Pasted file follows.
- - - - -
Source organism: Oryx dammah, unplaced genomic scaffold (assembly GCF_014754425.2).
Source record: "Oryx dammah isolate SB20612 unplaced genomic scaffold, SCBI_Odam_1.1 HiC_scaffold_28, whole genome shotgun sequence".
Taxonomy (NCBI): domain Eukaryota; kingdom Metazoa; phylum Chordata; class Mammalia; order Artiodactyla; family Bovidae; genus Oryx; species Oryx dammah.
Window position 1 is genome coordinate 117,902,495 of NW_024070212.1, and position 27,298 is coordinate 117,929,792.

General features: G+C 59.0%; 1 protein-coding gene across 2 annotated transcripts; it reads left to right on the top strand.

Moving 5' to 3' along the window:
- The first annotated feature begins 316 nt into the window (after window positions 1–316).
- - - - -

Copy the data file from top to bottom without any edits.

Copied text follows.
Source organism: Oryx dammah, unplaced genomic scaffold (assembly GCF_014754425.2).
Source record: "Oryx dammah isolate SB20612 unplaced genomic scaffold, SCBI_Odam_1.1 HiC_scaffold_28, whole genome shotgun sequence".
Taxonomy (NCBI): domain Eukaryota; kingdom Metazoa; phylum Chordata; class Mammalia; order Artiodactyla; family Bovidae; genus Oryx; species Oryx dammah.
Window position 1 is genome coordinate 117,902,495 of NW_024070212.1, and position 27,298 is coordinate 117,929,792.

General features: G+C 59.0%; 1 protein-coding gene across 2 annotated transcripts; it reads left to right on the top strand.

Moving 5' to 3' along the window:
- The first annotated feature begins 316 nt into the window (after window positions 1–316).